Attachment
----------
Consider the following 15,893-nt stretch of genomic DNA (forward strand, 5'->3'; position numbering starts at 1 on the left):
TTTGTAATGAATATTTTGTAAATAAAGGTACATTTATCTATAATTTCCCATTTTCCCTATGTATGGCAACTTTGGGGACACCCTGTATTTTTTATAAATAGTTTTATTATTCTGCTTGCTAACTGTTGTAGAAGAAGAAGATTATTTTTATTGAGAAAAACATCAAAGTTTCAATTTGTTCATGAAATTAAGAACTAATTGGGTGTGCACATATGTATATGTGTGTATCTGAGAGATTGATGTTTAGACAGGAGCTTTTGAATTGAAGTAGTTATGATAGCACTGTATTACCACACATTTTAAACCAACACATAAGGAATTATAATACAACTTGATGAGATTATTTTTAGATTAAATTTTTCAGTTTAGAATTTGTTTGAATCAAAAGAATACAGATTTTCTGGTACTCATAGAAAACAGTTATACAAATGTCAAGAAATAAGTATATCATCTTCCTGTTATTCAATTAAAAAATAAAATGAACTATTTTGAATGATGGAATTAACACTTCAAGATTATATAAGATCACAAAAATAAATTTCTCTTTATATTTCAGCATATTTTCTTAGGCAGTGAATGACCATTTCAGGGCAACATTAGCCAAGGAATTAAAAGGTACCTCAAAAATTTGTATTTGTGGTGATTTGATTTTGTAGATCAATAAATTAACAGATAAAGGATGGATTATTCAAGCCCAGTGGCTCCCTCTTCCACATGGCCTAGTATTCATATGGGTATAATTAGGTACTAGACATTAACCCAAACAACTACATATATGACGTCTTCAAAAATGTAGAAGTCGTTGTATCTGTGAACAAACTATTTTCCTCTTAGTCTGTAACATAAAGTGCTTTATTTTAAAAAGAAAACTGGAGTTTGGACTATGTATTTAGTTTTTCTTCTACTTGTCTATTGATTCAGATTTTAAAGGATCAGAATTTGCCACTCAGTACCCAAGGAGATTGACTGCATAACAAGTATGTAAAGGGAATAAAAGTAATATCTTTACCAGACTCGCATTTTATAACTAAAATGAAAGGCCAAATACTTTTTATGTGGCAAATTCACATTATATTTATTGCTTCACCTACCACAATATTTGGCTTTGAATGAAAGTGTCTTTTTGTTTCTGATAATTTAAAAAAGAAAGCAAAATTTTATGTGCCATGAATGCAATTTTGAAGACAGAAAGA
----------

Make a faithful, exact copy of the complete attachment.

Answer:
Consider the following 15,893-nt stretch of genomic DNA (forward strand, 5'->3'; position numbering starts at 1 on the left):
TTTGTAATGAATATTTTGTAAATAAAGGTACATTTATCTATAATTTCCCATTTTCCCTATGTATGGCAACTTTGGGGACACCCTGTATTTTTTATAAATAGTTTTATTATTCTGCTTGCTAACTGTTGTAGAAGAAGAAGATTATTTTTATTGAGAAAAACATCAAAGTTTCAATTTGTTCATGAAATTAAGAACTAATTGGGTGTGCACATATGTATATGTGTGTATCTGAGAGATTGATGTTTAGACAGGAGCTTTTGAATTGAAGTAGTTATGATAGCACTGTATTACCACACATTTTAAACCAACACATAAGGAATTATAATACAACTTGATGAGATTATTTTTAGATTAAATTTTTCAGTTTAGAATTTGTTTGAATCAAAAGAATACAGATTTTCTGGTACTCATAGAAAACAGTTATACAAATGTCAAGAAATAAGTATATCATCTTCCTGTTATTCAATTAAAAAATAAAATGAACTATTTTGAATGATGGAATTAACACTTCAAGATTATATAAGATCACAAAAATAAATTTCTCTTTATATTTCAGCATATTTTCTTAGGCAGTGAATGACCATTTCAGGGCAACATTAGCCAAGGAATTAAAAGGTACCTCAAAAATTTGTATTTGTGGTGATTTGATTTTGTAGATCAATAAATTAACAGATAAAGGATGGATTATTCAAGCCCAGTGGCTCCCTCTTCCACATGGCCTAGTATTCATATGGGTATAATTAGGTACTAGACATTAACCCAAACAACTACATATATGACGTCTTCAAAAATGTAGAAGTCGTTGTATCTGTGAACAAACTATTTTCCTCTTAGTCTGTAACATAAAGTGCTTTATTTTAAAAAGAAAACTGGAGTTTGGACTATGTATTTAGTTTTTCTTCTACTTGTCTATTGATTCAGATTTTAAAGGATCAGAATTTGCCACTCAGTACCCAAGGAGATTGACTGCATAACAAGTATGTAAAGGGAATAAAAGTAATATCTTTACCAGACTCGCATTTTATAACTAAAATGAAAGGCCAAATACTTTTTATGTGGCAAATTCACATTATATTTATTGCTTCACCTACCACAATATTTGGCTTTGAATGAAAGTGTCTTTTTGTTTCTGATAATTTAAAAAAGAAAGCAAAATTTTATGTGCCATGAATGCAATTTTGAAGACAGAAAGA